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Re: Distributing GPL software.

Michael Poole wrote:
As GPL section 3(c) indicates, you may use that option if you were
given a written offer to provide source *and* your distribution is
"noncommercial".  You have given no hint whether your distribution
could be considered commercial, and the GPL is unfortunately vague
as to what it means by "noncommercial distribution".

These CDs are for the SCALE conference (Sourthern California Linux Expo). I was thinking of selling the CDs at like $1 to recover the cost. I guess that constitutes "commercial" use :(

If by "written permission" the GPL means "paper", then I certainly don't have that :( If written can be "electronic" I'll check the distribution to see if it has that.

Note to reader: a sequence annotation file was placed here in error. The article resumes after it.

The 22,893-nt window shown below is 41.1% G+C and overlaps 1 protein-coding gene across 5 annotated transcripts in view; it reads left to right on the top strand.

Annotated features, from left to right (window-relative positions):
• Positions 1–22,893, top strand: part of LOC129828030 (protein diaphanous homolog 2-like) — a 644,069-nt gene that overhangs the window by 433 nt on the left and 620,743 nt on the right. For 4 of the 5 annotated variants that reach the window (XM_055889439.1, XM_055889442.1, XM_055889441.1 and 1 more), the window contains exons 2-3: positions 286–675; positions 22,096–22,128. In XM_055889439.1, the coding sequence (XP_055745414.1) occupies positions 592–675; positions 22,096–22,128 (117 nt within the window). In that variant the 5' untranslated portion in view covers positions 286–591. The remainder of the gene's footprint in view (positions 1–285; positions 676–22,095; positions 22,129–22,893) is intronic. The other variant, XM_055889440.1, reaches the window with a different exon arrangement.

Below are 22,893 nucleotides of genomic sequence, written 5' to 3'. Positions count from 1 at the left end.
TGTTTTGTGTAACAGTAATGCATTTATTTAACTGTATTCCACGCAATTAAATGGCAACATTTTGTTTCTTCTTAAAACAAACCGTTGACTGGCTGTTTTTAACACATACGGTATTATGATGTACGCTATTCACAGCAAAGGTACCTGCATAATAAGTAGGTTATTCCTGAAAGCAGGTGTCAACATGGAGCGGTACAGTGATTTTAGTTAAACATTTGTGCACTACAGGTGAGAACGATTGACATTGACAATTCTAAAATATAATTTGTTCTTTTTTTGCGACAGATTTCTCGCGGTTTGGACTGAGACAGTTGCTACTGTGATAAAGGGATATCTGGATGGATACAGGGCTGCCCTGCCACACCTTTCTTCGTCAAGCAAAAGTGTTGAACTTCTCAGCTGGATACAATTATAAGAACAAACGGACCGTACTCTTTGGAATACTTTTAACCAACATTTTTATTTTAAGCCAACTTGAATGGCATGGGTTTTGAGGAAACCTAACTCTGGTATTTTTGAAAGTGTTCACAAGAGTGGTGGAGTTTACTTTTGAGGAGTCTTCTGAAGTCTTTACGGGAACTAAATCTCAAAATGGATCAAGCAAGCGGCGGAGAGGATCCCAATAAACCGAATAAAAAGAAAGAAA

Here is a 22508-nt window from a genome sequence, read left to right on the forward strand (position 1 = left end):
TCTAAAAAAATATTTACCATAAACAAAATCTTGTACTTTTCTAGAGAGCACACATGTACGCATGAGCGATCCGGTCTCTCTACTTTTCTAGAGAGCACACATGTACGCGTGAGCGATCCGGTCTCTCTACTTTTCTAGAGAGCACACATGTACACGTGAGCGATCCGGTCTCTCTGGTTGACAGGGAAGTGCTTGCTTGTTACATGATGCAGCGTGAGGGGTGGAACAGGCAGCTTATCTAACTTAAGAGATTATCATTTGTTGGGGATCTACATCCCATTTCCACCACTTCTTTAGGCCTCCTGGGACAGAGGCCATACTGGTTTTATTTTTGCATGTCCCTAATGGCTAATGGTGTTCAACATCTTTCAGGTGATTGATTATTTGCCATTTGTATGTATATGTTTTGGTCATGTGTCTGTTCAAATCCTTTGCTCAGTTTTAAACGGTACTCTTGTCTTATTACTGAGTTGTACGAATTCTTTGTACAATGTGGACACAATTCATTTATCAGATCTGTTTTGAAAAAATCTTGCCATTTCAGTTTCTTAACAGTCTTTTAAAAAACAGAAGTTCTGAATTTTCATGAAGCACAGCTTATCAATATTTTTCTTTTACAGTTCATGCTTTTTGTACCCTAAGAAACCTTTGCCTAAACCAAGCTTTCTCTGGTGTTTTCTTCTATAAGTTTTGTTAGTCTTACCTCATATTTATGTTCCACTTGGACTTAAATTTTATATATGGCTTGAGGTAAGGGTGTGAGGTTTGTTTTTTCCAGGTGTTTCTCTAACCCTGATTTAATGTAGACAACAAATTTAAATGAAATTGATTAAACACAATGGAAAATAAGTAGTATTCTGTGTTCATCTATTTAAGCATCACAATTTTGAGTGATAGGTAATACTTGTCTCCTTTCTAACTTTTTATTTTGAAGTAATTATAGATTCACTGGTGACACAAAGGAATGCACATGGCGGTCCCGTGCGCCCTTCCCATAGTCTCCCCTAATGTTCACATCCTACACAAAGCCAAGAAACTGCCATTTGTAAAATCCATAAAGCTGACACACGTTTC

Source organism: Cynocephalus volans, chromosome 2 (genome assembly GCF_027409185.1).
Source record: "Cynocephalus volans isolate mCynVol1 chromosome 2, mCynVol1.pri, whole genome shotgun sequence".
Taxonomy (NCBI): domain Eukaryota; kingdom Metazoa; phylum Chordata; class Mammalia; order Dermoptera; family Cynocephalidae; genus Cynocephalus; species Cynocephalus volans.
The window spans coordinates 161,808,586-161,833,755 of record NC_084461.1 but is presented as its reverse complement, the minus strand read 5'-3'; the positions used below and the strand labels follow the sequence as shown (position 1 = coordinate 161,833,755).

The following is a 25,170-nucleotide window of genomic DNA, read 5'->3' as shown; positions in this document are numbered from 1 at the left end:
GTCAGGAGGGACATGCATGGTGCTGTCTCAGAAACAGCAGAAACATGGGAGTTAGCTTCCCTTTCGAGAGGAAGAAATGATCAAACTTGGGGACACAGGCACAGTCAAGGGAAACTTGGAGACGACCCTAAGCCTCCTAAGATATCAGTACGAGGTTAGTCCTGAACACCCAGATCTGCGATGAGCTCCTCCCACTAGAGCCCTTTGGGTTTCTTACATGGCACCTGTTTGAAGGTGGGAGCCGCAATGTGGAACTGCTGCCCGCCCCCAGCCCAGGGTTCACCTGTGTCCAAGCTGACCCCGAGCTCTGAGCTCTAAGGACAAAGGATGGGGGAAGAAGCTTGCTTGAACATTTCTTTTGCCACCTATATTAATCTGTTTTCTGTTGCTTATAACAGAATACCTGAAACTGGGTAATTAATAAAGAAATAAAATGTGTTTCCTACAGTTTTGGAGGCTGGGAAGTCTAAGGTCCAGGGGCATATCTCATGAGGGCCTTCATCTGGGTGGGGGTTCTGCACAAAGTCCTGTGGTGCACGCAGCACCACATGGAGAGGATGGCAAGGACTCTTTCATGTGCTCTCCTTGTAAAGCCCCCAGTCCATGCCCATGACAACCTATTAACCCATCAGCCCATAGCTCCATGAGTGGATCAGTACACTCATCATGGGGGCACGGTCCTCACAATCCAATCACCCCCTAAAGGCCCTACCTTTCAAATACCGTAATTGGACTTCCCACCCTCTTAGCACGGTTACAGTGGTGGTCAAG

The catch is that when you download a GPLed executable, you usually
have "equivalent access to copy the source code from the same place",
which satisifes section 3(a) but is not a written offer under 3(b).

Does that mean that all the people selling Knoppix CDs for $2 are breaking the law?

It may be that OpenOffice's copyright holders think noncommercial
distribution is fine if it includes a link to the source code but no
source code, but as far as I can tell, it is not specifically allowed
by the GPL.

I'm sure that they are ok with it, since the distribution project actually makes an ISO available for people to download and distribute. And they encourage selling. But I'd still like to comply with the GPL.

Thanks for the help.

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